« There is no doubt, there is nothing equivocal, there are no ambiguities. What happened on Bloody Sunday was both unjustified and unjustifiable. It was wrong. » said the Prime Minister of the United Kingdom and Northern Ireland in the House of Commons this afternoon.
Also, he added:
« I know that some people wonder whether, nearly 40 years on from an event, if a prime minister needs to issue an apology.
For someone of my generation, Bloody Sunday and the early 1970s are something we feel we have learnt about rather than lived through. But what happened should never, ever have happened. The families of those who died should not have had to live with the pain and the hurt of that day and with a lifetime of loss.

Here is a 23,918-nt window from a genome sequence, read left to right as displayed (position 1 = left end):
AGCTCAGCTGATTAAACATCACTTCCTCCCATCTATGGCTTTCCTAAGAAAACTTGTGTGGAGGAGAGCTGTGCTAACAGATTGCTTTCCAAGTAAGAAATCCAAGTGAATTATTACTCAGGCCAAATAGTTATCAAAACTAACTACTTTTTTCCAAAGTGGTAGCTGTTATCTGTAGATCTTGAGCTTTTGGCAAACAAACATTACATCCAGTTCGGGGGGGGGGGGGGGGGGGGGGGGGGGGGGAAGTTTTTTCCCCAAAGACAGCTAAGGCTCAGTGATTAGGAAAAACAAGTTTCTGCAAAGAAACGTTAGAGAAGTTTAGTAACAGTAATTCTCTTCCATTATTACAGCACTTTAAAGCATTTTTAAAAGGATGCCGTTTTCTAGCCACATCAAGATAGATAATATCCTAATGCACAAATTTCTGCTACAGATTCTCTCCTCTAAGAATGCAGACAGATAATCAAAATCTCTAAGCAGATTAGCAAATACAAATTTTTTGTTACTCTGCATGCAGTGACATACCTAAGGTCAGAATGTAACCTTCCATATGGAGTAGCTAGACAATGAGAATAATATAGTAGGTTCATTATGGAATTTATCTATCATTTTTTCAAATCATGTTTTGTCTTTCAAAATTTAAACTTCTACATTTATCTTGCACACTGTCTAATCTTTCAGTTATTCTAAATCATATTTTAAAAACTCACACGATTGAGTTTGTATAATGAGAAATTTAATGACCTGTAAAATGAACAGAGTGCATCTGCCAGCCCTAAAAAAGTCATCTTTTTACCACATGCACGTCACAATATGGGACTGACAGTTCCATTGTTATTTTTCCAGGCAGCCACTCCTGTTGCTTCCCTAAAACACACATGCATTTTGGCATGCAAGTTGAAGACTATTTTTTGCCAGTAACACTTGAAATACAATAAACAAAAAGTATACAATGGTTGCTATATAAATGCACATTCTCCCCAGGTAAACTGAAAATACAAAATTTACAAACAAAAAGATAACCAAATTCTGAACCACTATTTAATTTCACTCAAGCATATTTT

Some members of our armed forces acted wrongly. The government is ultimately responsible for the conduct of the armed forces and for that, on behalf of the government, indeed, on behalf of our country, I am deeply sorry. »
by Capt. Tony Wickman
U.S. Air Forces in Europe Public Affairs
6/1/2010 – PARIS (AFNS) — U.S. and French civilian and military leaders paid their respects to America’s first combat pilots during ceremony at a memorial outside of Paris, May 27.
Gen. Roger Brady, the U.S. Air Forces in Europe commander, U.S. Ambassador to France Charles Rivkin, French Lt. Gen. Paul Fouilland, the Strategic Air Forces commander, several local elected officials and nearly 200 guests gathered at the Lafayette Escadrille Memorial’s central Arc de Triomphe to pay tribute to the 68 American pilots who died in service to the Allies during World War I.
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